In this Mini-Series on ‘Embedding Belonging in the Classroom’, Kirsty Stewart, from the Careers Service, chats to us about how Making Transitions Personal can help students prepare for the future, and instil a sense of belonging before they even arrive on campus…
Research shows that engaging with students early can help with their sense of belonging by enabling both students and staff to understand students’ expectations and increase student engagement. The Making Transitions Personal (MTP) Pre-arrival and Start-of-year Reviews is an initiative that aims to support this through a set of targeted reflective questions given to students before the start of the academic year. Currently 75% of schools use MTP and the process and the information coming out of the responses can benefit the students, their personal tutors, their schools and the university, and can be a powerful tool in supporting student belonging.
The reviews are designed to assist schools and the university to enhance students’ transitions into and through university, to help us get to know our students from the outset, and to aid students reflect on their motivations for coming to university and what they want to get out of their time with us, as well as to highlight any concerns they might have.
The reviews consist of a set of around eight questions focusing on students’ motivations, aspirations and expectations for their university experience and actions they might take to achieve their goals along with the support they might require in order to do so. While coordinated centrally, the web link to the reviews is sent out by each school in order to foster a feeling of connectedness between each student and their school.
Students have told us that completing the review was a valuable and helpful exercise for them as individuals and in making them feel welcomed and cared for by the university. However, the real value comes from staff engaging with students’ responses as the reviews can provide a real insight into our students at various levels: individual, school, college and university.
How to engage
There are a number of ways schools can engage with student responses. At the one-to-one level, student responses are stored in the Student Record for relevant staff to access. For example, a personal tutor may have access to the responses in order to discuss specific issues and concerns raised by the student. This approach can really help to support the development of a positive relationship between student and personal tutor.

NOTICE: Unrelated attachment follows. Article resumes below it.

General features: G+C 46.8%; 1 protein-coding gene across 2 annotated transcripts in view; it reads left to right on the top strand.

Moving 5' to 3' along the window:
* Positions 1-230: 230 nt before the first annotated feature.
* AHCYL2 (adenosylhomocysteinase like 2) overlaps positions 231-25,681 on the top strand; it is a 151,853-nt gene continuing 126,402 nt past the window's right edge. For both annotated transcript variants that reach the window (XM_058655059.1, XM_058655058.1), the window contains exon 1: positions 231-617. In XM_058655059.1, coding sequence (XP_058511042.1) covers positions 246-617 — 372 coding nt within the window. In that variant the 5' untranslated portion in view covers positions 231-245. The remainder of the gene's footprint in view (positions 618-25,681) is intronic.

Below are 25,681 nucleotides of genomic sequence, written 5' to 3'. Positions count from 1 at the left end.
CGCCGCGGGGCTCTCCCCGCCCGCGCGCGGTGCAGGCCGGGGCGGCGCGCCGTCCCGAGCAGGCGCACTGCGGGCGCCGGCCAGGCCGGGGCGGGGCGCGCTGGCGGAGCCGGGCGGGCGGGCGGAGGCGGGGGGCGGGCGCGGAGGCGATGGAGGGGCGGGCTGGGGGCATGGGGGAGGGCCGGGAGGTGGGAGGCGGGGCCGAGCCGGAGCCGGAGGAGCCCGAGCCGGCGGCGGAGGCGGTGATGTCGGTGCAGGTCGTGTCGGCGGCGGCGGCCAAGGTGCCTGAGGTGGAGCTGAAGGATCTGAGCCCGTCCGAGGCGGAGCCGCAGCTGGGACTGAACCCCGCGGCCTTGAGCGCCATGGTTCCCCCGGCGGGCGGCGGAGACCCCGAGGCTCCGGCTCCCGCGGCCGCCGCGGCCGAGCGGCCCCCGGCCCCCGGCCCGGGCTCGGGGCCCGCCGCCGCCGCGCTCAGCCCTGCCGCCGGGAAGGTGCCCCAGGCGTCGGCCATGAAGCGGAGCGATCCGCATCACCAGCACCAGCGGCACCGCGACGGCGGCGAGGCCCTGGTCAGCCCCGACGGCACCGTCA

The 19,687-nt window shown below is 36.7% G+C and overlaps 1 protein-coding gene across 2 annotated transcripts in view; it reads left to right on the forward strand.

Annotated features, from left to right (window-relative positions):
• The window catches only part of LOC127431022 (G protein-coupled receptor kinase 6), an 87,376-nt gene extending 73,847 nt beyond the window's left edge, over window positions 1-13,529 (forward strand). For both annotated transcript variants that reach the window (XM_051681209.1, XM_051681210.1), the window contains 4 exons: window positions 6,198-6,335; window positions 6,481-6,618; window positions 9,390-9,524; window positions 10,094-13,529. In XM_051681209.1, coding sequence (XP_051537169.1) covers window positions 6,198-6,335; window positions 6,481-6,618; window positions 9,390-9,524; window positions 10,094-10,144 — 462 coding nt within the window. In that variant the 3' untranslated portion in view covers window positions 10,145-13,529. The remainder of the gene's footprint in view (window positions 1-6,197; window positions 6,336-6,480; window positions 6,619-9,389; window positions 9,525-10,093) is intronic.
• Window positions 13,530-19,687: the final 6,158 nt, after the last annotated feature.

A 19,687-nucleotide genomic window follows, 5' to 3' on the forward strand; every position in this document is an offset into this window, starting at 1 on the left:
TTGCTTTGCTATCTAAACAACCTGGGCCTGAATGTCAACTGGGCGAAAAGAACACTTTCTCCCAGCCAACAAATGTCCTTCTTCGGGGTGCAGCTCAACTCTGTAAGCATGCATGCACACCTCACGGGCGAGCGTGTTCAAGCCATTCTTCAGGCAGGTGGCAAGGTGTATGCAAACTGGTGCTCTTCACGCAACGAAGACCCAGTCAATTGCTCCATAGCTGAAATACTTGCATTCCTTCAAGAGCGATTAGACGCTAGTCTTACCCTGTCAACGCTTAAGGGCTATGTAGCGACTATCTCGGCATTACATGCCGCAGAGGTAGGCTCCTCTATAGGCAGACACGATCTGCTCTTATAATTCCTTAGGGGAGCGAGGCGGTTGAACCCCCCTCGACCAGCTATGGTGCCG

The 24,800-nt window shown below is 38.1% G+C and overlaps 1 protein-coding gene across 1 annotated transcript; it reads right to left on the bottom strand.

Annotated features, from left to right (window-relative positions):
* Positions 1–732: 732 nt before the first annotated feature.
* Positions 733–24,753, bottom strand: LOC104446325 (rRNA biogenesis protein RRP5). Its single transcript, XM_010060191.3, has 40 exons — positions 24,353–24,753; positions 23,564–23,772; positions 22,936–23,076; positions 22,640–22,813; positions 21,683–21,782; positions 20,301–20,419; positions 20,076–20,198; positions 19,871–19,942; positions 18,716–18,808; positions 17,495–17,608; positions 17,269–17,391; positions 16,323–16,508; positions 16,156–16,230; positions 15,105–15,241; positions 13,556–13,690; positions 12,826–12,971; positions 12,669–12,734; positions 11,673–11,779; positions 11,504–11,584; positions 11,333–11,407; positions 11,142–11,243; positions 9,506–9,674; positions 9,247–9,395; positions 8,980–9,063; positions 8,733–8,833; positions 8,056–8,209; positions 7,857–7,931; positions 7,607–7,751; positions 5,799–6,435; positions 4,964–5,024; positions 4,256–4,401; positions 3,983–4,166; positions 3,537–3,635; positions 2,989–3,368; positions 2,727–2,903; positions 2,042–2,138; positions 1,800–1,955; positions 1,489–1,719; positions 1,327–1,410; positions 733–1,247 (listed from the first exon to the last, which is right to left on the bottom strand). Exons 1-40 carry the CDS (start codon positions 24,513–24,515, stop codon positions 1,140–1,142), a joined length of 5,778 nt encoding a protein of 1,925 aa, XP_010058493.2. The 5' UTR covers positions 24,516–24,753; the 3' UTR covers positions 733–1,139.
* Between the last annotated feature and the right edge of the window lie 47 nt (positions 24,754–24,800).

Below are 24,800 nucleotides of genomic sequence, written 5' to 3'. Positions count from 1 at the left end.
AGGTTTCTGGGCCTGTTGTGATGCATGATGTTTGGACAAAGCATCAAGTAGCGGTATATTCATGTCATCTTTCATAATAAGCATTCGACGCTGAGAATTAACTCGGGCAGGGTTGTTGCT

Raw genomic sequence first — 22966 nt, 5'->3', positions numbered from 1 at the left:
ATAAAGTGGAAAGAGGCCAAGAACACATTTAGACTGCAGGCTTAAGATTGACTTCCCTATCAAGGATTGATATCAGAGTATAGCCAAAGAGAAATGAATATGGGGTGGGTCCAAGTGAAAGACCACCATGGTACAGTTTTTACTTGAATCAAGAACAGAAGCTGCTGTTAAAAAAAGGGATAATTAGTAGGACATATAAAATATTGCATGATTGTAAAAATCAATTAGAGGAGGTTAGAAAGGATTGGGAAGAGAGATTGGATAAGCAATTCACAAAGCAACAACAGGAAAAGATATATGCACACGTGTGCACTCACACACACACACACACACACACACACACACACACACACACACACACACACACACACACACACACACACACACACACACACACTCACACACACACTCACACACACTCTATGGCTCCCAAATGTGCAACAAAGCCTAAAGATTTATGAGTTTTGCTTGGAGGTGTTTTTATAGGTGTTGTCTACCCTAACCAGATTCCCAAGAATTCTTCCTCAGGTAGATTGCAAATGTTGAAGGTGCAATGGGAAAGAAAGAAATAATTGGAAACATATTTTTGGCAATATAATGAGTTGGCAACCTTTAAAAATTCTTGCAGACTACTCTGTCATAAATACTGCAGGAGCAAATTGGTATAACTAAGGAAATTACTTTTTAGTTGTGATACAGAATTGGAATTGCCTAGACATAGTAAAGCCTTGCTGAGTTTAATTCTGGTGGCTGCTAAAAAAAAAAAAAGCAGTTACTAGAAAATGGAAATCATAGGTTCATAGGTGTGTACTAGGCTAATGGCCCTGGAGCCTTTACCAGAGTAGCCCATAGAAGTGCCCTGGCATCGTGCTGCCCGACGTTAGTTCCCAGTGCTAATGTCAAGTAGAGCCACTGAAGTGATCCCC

Schools are also provided with a report of all student responses that can be reviewed by staff to identify anything of concern that might need targeted follow-up, which enables potential issues to be addressed at the early stages of a student’s university journey.
Additionally, analysis reports are passed to each school ahead of Welcome Week, highlighting common themes within students’ responses for each school and can provide areas to address at the cohort level. For example, each year, one school addresses the large portion of their students concerned about career planning by organising the Careers Consultant for that school and running a workshop for students on that topic. Having an overview of the sorts of things concerning or exciting students can be invaluable for staff and schools in allowing a more tailored approach. Practice like this can also help normalise the worries or concerns that students may have and therefore really help to enhance that feeling of belonging.
We know from students that it is critical for their engagement with the review to be at least acknowledged. Sometimes this isn’t possible, appropriate or necessary within schools’ one-to-one interactions, so centrally we send out an individualised email to all students with links to resources and support they might be interested in based on the responses they gave in their review.
By asking relevant questions at a point of transition, students can feel cared for and valued, and prompted to engage meaningfully with their year ahead. By engaging with their responses, either individually or collectively, we, as staff, are better equipped to respond and embed a sense of community, nurture and belonging.
For more information about the Making Transitions Personal approach in general and a link to our SharePoint site containing recent reports and the process for using the reviews in your school, take a look at our website.
If you or colleagues are interested in implementing the Pre-arrival or Start-of-year reviews, or if you would like to talk about ways to follow up with your students then please contact us – email@example.com or firstname.lastname@example.org